Morassutti on cap rates, foreign investment, Donald Trump

As Canada’s economy gained strength through the first half of the year, national capitalization rates compressed across all sectors except hotels.

CBRE Q2 Cap Rates Report.That may be coming to an end, however, according to Paul Morassutti, executive managing director of CBRE Canada, which just issued its “Q2 2017 Canadian Cap Rates & Investment Insights” report.

“Competition for the best quality assets continues to be fierce and further cap rate compression is conceivable,” he said. “But for the most part, with interest rates finally reversing direction, we expect cap rate movement to moderate.”

Foreign investment affecting major markets

Foreign investment has contributed to driving cap rate compression in Vancouver and Toronto, with some activity in Montreal, but it’s had little impact on smaller markets.

Office, land and hotels seem to be the asset classes of choice.

Morassutti, however, doesn’t see foreign investment skewing commercial real estate values as it has to some degree in the residential sector in certain cities.

“On the residential side, in Vancouver and Toronto, certain locations and projects were heavily skewed by foreign investment. I don’t think there is a similar parallel on the commercial side, even though foreign activity surged in 2016.

“Canada looks good on a global basis and foreign buyers seeking capital preservation found us to be very attractive. With the capital controls being put in place in China, it will be interesting to see how the balance of the year plays out.” 

No Trump factor in manufacturing sector

Backed by a thriving Canadian manufacturing sector, record low availability rates and an extremely tight supply of quality assets, prices for industrial assets rose in most markets and cap rates compressed significantly in the second quarter.

The national average cap rate for class-A properties fell by six basis points to 5.56 per cent while the rate for class-B properties dropped by 12 basis points to 6.59 per cent during the quarter.

Morassutti said Donald Trump’s turbulent United States presidency hasn’t had an impact on Canada’s thriving industrial sector, where companies may see the northern country as a more predictable and safer haven.

Solid GDP growth, a supportive Canadian dollar and, most importantly, a surge in e-commerce-related leasing demand have been the primary factors,” he explained.

Interest rates wild card in multi-family

High housing costs have translated to strong investor demand for multi-family assets, and cap rates have dropped for class-A and -B high-rise and low-rise properties.

While Vancouver and Toronto remain the most attractive markets for multi-family investment, extremely tight yields in those cities are making investment in the secondary markets of Alberta and southwestern Ontario increasingly attractive.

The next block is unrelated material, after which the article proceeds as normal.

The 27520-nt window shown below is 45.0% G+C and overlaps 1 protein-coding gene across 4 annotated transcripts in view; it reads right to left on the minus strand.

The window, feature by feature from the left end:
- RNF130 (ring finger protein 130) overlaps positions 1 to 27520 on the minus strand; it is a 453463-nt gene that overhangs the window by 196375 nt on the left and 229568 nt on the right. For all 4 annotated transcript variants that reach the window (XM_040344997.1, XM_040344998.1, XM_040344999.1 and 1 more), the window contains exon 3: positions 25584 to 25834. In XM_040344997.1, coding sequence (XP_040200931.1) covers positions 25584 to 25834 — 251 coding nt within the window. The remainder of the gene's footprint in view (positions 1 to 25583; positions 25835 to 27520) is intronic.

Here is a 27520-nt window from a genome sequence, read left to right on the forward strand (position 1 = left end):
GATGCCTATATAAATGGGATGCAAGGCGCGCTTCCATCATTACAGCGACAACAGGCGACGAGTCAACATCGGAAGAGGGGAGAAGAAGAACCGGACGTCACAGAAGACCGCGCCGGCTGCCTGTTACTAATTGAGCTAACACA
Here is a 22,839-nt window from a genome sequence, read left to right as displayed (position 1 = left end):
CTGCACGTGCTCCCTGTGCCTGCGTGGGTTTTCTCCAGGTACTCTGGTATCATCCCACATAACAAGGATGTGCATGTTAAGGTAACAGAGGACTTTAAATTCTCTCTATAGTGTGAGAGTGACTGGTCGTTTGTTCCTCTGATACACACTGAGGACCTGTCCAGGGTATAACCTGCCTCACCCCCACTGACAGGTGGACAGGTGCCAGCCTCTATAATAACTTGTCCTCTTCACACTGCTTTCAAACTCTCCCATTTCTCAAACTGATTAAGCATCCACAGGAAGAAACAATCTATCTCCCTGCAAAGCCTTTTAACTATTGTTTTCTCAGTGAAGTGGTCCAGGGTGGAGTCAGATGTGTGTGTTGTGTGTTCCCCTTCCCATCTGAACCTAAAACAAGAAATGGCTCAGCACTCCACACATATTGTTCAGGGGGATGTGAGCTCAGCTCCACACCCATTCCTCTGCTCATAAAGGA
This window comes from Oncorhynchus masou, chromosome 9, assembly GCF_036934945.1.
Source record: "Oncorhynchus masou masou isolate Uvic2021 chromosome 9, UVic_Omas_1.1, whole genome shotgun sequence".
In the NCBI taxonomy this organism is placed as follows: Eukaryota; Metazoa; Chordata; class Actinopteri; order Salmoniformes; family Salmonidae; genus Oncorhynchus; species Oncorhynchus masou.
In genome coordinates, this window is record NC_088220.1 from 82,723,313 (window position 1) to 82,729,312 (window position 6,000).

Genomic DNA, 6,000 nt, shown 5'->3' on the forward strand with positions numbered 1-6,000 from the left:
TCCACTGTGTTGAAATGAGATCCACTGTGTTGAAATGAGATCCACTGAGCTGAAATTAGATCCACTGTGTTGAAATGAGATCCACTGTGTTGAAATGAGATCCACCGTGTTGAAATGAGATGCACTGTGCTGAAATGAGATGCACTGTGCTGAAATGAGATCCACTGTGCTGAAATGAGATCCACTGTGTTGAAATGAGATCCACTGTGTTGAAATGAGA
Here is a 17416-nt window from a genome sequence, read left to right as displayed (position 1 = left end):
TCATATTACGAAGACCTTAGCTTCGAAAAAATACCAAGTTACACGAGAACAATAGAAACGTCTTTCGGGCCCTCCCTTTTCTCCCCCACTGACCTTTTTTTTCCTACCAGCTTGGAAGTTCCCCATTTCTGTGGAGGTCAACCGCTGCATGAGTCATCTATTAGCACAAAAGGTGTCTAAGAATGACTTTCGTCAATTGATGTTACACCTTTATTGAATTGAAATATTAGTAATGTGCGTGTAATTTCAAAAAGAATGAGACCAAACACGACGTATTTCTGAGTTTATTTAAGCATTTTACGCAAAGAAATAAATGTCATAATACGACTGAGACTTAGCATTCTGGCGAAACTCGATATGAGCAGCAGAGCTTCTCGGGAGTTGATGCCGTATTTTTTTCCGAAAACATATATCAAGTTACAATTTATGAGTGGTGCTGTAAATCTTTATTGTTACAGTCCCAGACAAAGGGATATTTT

Investor interest should persist into the second half of the year as the lack of a significant construction pipeline will keep multi-family vacancy rates low while rising housing prices will continue to place upward pressure on apartment rental rates, according to the report.

Morassutti said multi-family cap rates could go lower, with interest rates being the wild card.

“Multi-family cap rates are heavily influenced by the spread between in-place rents and market rents. As market rents increase — and in a market like Toronto they have risen considerably in 2017 — the rental upside is even greater. Investors will always pay more and accept a lower going-in yield when upside is greater.”

Divide widens between class-A and -B office

A growing division between class-A and -B office assets has been evident over the past few quarters, and investors continue to compete over the limited supply of well-leased downtown core assets while avoiding lower-class properties in less desirable areas.

Morassutti said cap rate compression is being driven by a combination of generally strong market fundamentals, uncertainty related to alternative investment opportunities and ample capital looking for a relatively safe home.

The national average cap rate fell in every retail asset class except high street during the quarter. The largest compressions were felt in the regional, strip and urban streetfront sectors, which fell by five, six and six basis points respectively.

Despite the shifting retail landscape, the report says there continues to be strong demand for well-situated urban properties across a variety of markets.

Dollar, tourism, biz drive hotel performance

While hotel cap rates didn’t move from the first quarter, the asset class is still performing well based on the low Canadian dollar, strong business landscape and increased tourist visits across the country.

Toronto and Vancouver continue to be the primary investment markets and have the lowest cap rates in the downtown full service, suburban limited service and focused service hotel classes. However, as yields in those two cities continue to tighten, the comparatively high yields in secondary markets are expected to be more appealing.

Across all asset classes, Calgary has emerged as an alternative for buyers that may be put off by record high prices in Toronto and Vancouver.

“Calgary provides a rare opportunity to buy at well below replacement cost,” said Morassutti. “Nerves of steel and a longer-term investment outlook are required, however.”



Steve is a veteran writer, reporter, editor and communications specialist whose work has appeared in a wide variety of print and online outlets. He’s the author of the book Hot…

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Steve is a veteran writer, reporter, editor and communications specialist whose work has appeared in a wide variety of print and online outlets. He’s the author of the book Hot…

Read more




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